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Rhiannon Grant

Abstract

In British Quakers and Religious Language, Rhiannon Grant explores the ways in which this community discusses the Divine. She identifies characteristic patterns of language use and, through a detailed analysis of examples from published sources, uncovers the philosophical and theological claims which support these patterns. These claims are not always explicit within the Quaker community, which does not have written creeds. Instead, implicit claims are often being made with community functions in mind. These can include a desire to balance potentially conflicting needs, such as the wish to have a single unified community that simultaneously welcomes diversity of belief. Having examined these factors, Grant connects the claims made to wider developments in the disciplines of theology, philosophy of religion, and religious studies, especially to the increase in multiple religious belonging, the work of nonrealist theologians such as Don Cupitt, and pluralist philosophers of religion such as John Hick.

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Stephanie Zehnle

This paper is devoted to geographical knowledge of the world and the definition of homeland and outland among the elite of the early Sokoto Caliphate (ca. 1800–1840). It argues that with the creation of a territorial jihadist state, geography became an important tool within religious and political discourses because in Sokoto warfare was predicated upon a precise mapping of the “Land of Islam” and the “Land of Unbelief”. The circulation of contradictory accounts about landscapes and rivers in the Sahel via medieval Arabic books, traders, pilgrims and soldiers, will receive special attention. The key argument is that written geographical accounts and cartography from Sokoto were not only restricted by the information available for this task, but also by the characteristics of the genres: texts can express uncertainties about concepts of space, in contrast, cartography requires geographical definition and spatial exactitude. This article is thus dedicated to the analysis of content and form of geographical discourses in the early Sokoto State by the comparison of texts and a map.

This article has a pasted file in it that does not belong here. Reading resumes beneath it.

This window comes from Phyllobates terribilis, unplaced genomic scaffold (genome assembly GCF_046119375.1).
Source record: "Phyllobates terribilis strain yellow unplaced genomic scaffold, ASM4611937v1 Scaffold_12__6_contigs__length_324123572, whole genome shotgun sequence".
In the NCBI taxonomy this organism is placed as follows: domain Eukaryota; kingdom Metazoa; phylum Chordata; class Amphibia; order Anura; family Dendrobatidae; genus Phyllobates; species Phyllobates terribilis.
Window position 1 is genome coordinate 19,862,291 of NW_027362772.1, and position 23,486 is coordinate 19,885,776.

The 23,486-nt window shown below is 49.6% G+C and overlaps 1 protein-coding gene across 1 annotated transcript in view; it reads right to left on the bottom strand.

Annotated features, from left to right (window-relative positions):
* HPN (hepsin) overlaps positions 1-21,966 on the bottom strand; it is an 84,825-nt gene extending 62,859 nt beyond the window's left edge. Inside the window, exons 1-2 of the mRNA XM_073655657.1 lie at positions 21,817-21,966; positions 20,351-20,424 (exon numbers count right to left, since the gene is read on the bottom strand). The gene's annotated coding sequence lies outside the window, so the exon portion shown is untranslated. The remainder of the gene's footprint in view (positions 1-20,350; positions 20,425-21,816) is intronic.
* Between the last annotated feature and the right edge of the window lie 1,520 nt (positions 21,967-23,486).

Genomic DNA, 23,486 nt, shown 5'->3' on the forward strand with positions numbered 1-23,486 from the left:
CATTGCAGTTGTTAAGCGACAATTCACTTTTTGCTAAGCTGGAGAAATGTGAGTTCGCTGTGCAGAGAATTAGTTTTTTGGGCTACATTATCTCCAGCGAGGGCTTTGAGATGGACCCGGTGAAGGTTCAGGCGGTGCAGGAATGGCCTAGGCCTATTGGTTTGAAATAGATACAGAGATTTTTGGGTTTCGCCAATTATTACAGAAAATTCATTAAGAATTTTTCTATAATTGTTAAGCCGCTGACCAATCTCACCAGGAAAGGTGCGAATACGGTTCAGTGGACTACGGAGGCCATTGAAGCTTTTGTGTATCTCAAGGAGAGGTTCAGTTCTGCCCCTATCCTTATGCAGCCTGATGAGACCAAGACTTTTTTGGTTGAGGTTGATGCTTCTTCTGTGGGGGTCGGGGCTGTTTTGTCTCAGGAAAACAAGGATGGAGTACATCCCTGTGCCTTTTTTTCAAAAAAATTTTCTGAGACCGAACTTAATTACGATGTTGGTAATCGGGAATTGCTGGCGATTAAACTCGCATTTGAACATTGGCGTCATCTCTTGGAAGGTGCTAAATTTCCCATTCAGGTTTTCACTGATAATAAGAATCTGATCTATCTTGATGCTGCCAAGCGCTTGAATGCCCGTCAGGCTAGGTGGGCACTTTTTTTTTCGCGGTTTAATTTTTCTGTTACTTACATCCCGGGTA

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Jeremy Dell

Thanks to the work of scholars on both sides of the Atlantic, the orthographic practice known as “ʿajami,” or the writing of non-Arabic languages in Arabic script, is better known today than ever before, expanding alongside scholarly efforts to understand it. This article contributes to this renewed interest by examining the first known commentary on the Qur’an written entirely in Wolofal, or Wolof in modified Arabic script. Contra the prevailing populist spirit of contemporary ʿajami scholarship, it argues that ʿajami texts were not always intended for an audience of non-Arabophones. In the case of Mawridu al-ẓamān fī tafsīr al-qurān, a Wolofal commentary written by the Murid scholar Muhammadu Dem (d. 1965), ʿajami techniques were employed to produce a text explicitly intended for a specialized audience already literate in Arabic. Dem’s commentary therefore qualifies the argument that ʿajami texts necessarily reached non-Arabophone audiences.

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Zachary Wright

The eighteenth century witnessed a flurry of Islamic scholarly exchange, connecting North and West Africa to the Middle East and even India. The Islamic sciences transmitted through these networks have had lasting resonance in Africa, particularly in chains transmitting Ḥadīth and Sufi affiliations. Academics have been justly skeptical as to the actual content of these often short meetings between scholars, suggesting such meetings tell us little about shared scholarly understandings. Study of unpublished manuscripts detailing the acquisition of “secrets” (asrār), apparently widespread in these eighteenth-century networks, can add new understanding to the affinities between scholarly legacies emerging in the period. This paper considers such questions in relationship to Aḥmad al-Tijānī (d. 1815, Fez), the founder of the Tijāniyya Sufi order prominent in West Africa today.